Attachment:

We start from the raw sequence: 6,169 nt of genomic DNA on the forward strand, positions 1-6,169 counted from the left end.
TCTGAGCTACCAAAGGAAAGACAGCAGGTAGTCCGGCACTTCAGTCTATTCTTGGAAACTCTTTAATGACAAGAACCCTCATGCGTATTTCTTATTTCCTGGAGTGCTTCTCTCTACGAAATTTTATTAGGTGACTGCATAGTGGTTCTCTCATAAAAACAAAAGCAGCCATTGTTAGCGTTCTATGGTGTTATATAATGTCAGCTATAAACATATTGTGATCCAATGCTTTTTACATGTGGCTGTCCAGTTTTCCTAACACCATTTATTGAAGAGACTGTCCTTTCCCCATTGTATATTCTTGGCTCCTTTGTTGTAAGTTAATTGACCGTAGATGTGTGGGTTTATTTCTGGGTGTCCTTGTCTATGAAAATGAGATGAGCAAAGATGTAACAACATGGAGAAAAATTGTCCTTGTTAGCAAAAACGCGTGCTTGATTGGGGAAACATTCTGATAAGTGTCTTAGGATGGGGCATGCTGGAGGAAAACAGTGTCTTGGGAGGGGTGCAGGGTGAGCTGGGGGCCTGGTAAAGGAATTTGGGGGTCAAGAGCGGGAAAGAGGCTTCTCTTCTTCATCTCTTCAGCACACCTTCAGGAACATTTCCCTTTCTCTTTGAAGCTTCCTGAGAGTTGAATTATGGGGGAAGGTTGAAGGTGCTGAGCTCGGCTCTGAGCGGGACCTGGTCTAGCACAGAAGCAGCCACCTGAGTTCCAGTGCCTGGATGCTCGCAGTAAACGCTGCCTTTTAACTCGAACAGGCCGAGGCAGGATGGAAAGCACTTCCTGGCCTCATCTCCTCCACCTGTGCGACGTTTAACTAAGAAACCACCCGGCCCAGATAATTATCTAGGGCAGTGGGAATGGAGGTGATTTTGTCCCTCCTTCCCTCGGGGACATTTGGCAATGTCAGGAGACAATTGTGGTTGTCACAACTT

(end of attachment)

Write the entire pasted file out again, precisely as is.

We start from the raw sequence: 6,169 nt of genomic DNA on the forward strand, positions 1-6,169 counted from the left end.
TCTGAGCTACCAAAGGAAAGACAGCAGGTAGTCCGGCACTTCAGTCTATTCTTGGAAACTCTTTAATGACAAGAACCCTCATGCGTATTTCTTATTTCCTGGAGTGCTTCTCTCTACGAAATTTTATTAGGTGACTGCATAGTGGTTCTCTCATAAAAACAAAAGCAGCCATTGTTAGCGTTCTATGGTGTTATATAATGTCAGCTATAAACATATTGTGATCCAATGCTTTTTACATGTGGCTGTCCAGTTTTCCTAACACCATTTATTGAAGAGACTGTCCTTTCCCCATTGTATATTCTTGGCTCCTTTGTTGTAAGTTAATTGACCGTAGATGTGTGGGTTTATTTCTGGGTGTCCTTGTCTATGAAAATGAGATGAGCAAAGATGTAACAACATGGAGAAAAATTGTCCTTGTTAGCAAAAACGCGTGCTTGATTGGGGAAACATTCTGATAAGTGTCTTAGGATGGGGCATGCTGGAGGAAAACAGTGTCTTGGGAGGGGTGCAGGGTGAGCTGGGGGCCTGGTAAAGGAATTTGGGGGTCAAGAGCGGGAAAGAGGCTTCTCTTCTTCATCTCTTCAGCACACCTTCAGGAACATTTCCCTTTCTCTTTGAAGCTTCCTGAGAGTTGAATTATGGGGGAAGGTTGAAGGTGCTGAGCTCGGCTCTGAGCGGGACCTGGTCTAGCACAGAAGCAGCCACCTGAGTTCCAGTGCCTGGATGCTCGCAGTAAACGCTGCCTTTTAACTCGAACAGGCCGAGGCAGGATGGAAAGCACTTCCTGGCCTCATCTCCTCCACCTGTGCGACGTTTAACTAAGAAACCACCCGGCCCAGATAATTATCTAGGGCAGTGGGAATGGAGGTGATTTTGTCCCTCCTTCCCTCGGGGACATTTGGCAATGTCAGGAGACAATTGTGGTTGTCACAACTT